Are you having trouble finding a New Year’s resolution that will help you find the satisfaction of enough and escape the consumer machine? We definitely wouldn’t suggest that you try to tackle twenty different New Year’s resolutions, but here’s a list of our favorites. Hopefully you can find something in this collection of eco-friendly and budget-conscious resolutions to inspire your own.

1. Spend Less Time on Social Media: The information overload not only increases your stress level, but it also exposes you to endless consumer messages. Make an action list on how to reduce how much time you spend on social media this year.

Resolve to: Spend Less Time on Social Media

2. Increase Recycling by 10%: If everybody increased how much they recycle by just 10%, think how much we’d be able to keep out of landfills. Even if you’re an avid recycler, chances are that there are some areas where you could marginally increase what you recycle.

Resolve to: Recycle More

3. Spend at Least 15 Quiet Minutes per Day: No matter how busy your life is, you deserve fifteen quiet minutes per day to yourself to de-clutter your mind and reduce stress.

Resolve to: Spend Quiet Time

4. Spend at least 15 Minutes per Day Outside: We all spend too much time indoors. It’s good for your health, your stress level and your connection to the planet to spend at least fifteen minutes per day outside.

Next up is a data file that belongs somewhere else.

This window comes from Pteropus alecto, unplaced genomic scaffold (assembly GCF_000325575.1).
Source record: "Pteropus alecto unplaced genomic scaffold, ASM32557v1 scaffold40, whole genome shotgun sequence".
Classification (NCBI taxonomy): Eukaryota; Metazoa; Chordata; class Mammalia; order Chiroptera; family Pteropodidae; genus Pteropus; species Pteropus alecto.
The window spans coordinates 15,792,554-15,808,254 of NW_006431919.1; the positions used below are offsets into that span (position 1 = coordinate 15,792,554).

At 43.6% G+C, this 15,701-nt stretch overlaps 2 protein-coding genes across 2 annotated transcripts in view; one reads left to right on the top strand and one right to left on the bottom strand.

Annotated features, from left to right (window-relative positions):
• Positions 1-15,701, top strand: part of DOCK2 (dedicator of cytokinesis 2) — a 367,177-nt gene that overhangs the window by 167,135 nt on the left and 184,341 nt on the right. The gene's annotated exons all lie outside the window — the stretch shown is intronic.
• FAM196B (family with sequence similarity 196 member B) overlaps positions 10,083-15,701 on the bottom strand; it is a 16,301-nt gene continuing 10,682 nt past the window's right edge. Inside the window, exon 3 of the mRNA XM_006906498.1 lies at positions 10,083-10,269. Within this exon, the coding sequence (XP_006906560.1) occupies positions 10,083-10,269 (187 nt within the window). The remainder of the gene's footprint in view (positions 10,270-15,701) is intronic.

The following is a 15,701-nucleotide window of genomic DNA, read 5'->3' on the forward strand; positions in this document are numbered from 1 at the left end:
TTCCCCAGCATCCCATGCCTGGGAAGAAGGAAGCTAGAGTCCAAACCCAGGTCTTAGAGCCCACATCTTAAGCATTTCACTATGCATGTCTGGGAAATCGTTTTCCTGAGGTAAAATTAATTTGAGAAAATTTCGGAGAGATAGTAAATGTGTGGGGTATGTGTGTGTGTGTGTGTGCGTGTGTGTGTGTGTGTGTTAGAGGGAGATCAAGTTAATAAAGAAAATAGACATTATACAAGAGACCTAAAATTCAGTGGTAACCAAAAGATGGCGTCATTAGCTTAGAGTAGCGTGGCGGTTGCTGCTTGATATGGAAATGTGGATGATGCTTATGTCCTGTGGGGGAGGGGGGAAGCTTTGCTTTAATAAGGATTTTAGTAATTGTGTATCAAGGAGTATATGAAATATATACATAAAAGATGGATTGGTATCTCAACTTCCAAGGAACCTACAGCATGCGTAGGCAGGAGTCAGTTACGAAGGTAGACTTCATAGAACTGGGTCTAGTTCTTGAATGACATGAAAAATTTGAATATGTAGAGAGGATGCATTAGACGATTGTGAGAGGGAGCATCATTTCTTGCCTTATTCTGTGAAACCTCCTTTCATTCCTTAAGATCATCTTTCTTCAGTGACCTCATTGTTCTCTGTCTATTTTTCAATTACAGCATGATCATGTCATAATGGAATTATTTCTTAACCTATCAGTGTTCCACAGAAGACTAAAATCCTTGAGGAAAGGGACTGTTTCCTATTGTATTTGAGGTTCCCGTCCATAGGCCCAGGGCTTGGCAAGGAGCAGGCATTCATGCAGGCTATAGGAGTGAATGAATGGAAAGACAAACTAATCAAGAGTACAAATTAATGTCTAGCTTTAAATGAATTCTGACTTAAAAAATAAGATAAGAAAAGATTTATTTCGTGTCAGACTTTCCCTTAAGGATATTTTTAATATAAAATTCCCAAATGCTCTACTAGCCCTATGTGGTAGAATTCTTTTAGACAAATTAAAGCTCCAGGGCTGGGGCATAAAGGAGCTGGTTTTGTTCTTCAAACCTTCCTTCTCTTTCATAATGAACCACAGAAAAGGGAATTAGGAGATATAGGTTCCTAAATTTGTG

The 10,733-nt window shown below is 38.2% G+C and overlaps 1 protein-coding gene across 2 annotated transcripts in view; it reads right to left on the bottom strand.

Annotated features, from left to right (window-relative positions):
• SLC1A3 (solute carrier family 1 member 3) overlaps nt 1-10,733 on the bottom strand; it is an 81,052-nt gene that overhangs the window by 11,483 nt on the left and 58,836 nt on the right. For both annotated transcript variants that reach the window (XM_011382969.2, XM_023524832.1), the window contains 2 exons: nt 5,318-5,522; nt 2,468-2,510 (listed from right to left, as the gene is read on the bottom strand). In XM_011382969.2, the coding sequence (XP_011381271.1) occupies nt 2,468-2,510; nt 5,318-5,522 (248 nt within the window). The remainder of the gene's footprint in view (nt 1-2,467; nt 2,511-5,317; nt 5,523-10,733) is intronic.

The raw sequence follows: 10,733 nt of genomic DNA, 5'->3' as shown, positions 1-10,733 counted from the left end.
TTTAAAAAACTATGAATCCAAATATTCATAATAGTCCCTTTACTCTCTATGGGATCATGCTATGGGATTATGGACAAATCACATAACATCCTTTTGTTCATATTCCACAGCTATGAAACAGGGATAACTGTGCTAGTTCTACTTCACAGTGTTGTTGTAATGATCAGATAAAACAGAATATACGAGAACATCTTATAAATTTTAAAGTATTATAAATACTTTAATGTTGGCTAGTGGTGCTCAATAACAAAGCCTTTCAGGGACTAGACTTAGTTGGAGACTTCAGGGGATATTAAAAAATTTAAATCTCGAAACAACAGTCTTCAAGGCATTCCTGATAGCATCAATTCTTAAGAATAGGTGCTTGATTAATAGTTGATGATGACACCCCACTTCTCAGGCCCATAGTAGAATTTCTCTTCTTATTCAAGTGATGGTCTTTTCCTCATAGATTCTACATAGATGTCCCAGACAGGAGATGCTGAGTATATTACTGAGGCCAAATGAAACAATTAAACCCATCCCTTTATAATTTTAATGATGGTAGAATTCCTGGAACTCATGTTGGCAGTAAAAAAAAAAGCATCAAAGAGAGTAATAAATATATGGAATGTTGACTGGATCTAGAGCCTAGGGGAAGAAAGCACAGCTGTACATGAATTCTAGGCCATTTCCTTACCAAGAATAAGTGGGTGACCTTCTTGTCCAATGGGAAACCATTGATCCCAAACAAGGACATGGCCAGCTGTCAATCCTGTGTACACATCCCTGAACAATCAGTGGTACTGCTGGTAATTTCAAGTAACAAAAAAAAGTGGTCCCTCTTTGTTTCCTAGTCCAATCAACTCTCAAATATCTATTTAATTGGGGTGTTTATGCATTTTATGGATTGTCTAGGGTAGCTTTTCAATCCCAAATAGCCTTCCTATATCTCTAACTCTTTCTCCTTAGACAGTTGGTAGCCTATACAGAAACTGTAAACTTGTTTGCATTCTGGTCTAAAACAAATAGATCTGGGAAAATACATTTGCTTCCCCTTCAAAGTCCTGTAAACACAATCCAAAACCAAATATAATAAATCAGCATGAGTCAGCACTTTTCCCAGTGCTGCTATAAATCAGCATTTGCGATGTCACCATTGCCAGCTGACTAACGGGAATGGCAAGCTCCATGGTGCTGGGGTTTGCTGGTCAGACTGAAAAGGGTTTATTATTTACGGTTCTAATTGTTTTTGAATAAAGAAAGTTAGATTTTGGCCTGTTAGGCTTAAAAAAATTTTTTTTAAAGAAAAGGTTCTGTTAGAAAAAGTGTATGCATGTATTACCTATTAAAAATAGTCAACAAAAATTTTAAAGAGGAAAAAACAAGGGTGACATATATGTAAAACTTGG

Resolve To: Spend Time Outside

5. Unsubscribe from Marketing Emails: You may think that you’re getting great deals, but most studies show that marketing emails actually make you spend more on things that you don’t need. Start unsubscribing from as many as possible this year.

Resolve To: Unsubscribe from Marketing Emails

6. Reduce your Junk Mail: We all hate junk mail, but we rarely take action to reduce or remove it from our lives. Take action this year and stop having junk mail delivered to your home. It will reduce your purchases and save some trees.

Resolve To: Kill Your Junk Mail

7. Vote for an Eco-Friendly Candidate: Politics doesn’t stop with the presidential election. Do some research into your local and state elections and then get to the polls to vote for at least one candidate who supports clean energy and environmental initiatives.

Resolve To: Vote

8. Reduce Heat or Air Conditioning Bills by 10%: There are so many ways that the average person can reduce the amount of energy they use and money they spend on temperature control. From weatherproofing your home to wearing extra layers of clothing to switching from central heating to room-based heaters. Take a step to reduce bills and energy usage.

Resolve To: Cut Your Heating and Cooling Bills

9. Start a Compost Pile: Don’t have a compost pile? It’s easier than you think to start one. Make this the year that you do.

Resolve To: Compost

10. Go an Entire Year Without Using Single-Use Grocery Bags: We all know that there’s nothing good about using disposable plastic bags at the grocery store. Make this the year that you commit to using reusable bags each time you go grocery shopping.

Resolve To: Use Reusable Bags